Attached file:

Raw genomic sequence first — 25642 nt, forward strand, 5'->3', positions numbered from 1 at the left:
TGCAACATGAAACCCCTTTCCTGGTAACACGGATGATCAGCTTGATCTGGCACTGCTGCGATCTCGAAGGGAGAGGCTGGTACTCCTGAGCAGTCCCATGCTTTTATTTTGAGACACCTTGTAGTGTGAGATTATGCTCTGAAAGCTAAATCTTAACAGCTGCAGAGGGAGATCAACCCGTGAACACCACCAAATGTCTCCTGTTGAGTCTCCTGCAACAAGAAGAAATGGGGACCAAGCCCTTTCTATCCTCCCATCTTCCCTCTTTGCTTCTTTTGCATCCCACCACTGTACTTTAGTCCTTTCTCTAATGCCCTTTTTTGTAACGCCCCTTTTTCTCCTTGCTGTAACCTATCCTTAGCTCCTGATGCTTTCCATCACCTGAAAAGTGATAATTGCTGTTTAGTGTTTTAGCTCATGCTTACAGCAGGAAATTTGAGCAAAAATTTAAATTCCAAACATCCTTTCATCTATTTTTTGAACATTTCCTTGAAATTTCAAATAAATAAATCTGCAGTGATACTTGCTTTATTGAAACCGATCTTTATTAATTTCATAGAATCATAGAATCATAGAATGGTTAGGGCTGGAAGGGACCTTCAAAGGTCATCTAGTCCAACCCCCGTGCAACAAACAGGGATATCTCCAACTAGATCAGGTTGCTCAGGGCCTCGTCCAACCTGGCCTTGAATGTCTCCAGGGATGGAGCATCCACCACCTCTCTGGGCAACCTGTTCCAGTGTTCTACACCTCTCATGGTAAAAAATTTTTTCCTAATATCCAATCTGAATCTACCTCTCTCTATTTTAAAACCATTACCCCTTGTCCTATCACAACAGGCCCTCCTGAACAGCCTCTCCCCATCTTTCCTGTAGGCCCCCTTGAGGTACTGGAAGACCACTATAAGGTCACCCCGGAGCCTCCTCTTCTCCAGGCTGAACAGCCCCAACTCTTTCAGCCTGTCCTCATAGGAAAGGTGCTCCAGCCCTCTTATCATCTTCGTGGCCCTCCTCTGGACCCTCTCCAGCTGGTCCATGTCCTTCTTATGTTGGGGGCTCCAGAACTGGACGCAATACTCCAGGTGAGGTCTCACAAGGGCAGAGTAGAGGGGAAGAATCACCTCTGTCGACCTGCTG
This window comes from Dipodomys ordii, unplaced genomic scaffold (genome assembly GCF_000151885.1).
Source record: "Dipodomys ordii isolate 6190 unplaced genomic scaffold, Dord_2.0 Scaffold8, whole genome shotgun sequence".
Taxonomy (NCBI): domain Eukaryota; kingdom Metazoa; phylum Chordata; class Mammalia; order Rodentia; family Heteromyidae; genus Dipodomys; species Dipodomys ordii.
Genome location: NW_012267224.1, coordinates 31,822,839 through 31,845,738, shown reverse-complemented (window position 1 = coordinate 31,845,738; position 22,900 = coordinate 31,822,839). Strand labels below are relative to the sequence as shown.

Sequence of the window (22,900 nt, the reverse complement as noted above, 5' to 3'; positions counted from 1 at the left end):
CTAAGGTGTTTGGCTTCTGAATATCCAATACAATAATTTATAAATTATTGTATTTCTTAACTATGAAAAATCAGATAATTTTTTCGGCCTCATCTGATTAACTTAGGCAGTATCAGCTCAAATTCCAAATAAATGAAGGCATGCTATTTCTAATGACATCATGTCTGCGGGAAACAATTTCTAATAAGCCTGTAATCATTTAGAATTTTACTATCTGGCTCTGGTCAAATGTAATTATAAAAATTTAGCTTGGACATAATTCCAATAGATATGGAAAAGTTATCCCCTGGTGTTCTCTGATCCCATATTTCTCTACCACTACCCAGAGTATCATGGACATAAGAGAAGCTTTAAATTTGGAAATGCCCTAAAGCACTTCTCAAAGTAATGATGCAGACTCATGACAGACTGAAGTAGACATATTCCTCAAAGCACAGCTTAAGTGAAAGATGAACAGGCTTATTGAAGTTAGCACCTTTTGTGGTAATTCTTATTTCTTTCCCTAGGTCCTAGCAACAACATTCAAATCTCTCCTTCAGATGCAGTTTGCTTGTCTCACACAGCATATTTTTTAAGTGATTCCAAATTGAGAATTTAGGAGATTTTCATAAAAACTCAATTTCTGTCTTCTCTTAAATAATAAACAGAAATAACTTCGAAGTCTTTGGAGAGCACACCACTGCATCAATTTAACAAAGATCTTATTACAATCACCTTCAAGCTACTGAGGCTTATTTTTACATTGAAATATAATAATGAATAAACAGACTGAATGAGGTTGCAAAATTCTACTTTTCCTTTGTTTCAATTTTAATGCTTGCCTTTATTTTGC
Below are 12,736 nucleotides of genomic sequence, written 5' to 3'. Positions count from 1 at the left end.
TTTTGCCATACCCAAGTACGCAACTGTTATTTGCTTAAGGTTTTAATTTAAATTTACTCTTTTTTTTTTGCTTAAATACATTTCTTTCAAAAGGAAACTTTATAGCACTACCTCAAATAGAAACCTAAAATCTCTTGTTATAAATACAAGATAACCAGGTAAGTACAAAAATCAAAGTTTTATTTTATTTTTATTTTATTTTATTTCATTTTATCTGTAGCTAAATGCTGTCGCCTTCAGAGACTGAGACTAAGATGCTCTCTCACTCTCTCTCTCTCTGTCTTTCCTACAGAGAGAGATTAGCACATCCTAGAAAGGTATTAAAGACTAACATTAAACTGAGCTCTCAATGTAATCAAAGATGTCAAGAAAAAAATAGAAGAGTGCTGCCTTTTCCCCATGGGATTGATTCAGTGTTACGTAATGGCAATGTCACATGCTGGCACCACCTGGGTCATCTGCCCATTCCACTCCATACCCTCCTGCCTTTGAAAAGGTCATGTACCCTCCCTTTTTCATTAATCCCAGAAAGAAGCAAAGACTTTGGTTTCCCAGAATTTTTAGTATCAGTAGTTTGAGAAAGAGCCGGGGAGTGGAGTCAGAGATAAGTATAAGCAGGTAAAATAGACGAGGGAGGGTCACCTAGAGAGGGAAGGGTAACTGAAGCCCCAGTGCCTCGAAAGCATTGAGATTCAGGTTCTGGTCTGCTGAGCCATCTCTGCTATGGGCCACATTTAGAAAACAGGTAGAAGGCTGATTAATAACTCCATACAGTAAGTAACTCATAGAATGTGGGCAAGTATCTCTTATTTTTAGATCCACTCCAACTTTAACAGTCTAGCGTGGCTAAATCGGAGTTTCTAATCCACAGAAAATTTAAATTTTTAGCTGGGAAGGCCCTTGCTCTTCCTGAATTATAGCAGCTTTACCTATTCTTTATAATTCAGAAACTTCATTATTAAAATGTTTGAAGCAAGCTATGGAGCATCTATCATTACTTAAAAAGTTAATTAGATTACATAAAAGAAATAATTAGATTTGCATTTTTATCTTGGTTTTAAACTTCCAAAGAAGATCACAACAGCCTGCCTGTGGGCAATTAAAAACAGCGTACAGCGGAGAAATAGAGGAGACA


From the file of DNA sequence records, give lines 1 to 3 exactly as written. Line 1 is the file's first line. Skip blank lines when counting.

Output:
Raw genomic sequence first — 25642 nt, forward strand, 5'->3', positions numbered from 1 at the left:
TGCAACATGAAACCCCTTTCCTGGTAACACGGATGATCAGCTTGATCTGGCACTGCTGCGATCTCGAAGGGAGAGGCTGGTACTCCTGAGCAGTCCCATGCTTTTATTTTGAGACACCTTGTAGTGTGAGATTATGCTCTGAAAGCTAAATCTTAACAGCTGCAGAGGGAGATCAACCCGTGAACACCACCAAATGTCTCCTGTTGAGTCTCCTGCAACAAGAAGAAATGGGGACCAAGCCCTTTCTATCCTCCCATCTTCCCTCTTTGCTTCTTTTGCATCCCACCACTGTACTTTAGTCCTTTCTCTAATGCCCTTTTTTGTAACGCCCCTTTTTCTCCTTGCTGTAACCTATCCTTAGCTCCTGATGCTTTCCATCACCTGAAAAGTGATAATTGCTGTTTAGTGTTTTAGCTCATGCTTACAGCAGGAAATTTGAGCAAAAATTTAAATTCCAAACATCCTTTCATCTATTTTTTGAACATTTCCTTGAAATTTCAAATAAATAAATCTGCAGTGATACTTGCTTTATTGAAACCGATCTTTATTAATTTCATAGAATCATAGAATCATAGAATGGTTAGGGCTGGAAGGGACCTTCAAAGGTCATCTAGTCCAACCCCCGTGCAACAAACAGGGATATCTCCAACTAGATCAGGTTGCTCAGGGCCTCGTCCAACCTGGCCTTGAATGTCTCCAGGGATGGAGCATCCACCACCTCTCTGGGCAACCTGTTCCAGTGTTCTACACCTCTCATGGTAAAAAATTTTTTCCTAATATCCAATCTGAATCTACCTCTCTCTATTTTAAAACCATTACCCCTTGTCCTATCACAACAGGCCCTCCTGAACAGCCTCTCCCCATCTTTCCTGTAGGCCCCCTTGAGGTACTGGAAGACCACTATAAGGTCACCCCGGAGCCTCCTCTTCTCCAGGCTGAACAGCCCCAACTCTTTCAGCCTGTCCTCATAGGAAAGGTGCTCCAGCCCTCTTATCATCTTCGTGGCCCTCCTCTGGACCCTCTCCAGCTGGTCCATGTCCTTCTTATGTTGGGGGCTCCAGAACTGGACGCAATACTCCAGGTGAGGTCTCACAAGGGCAGAGTAGAGGGGAAGAATCACCTCTGTCGACCTGCTG
This window comes from Dipodomys ordii, unplaced genomic scaffold (genome assembly GCF_000151885.1).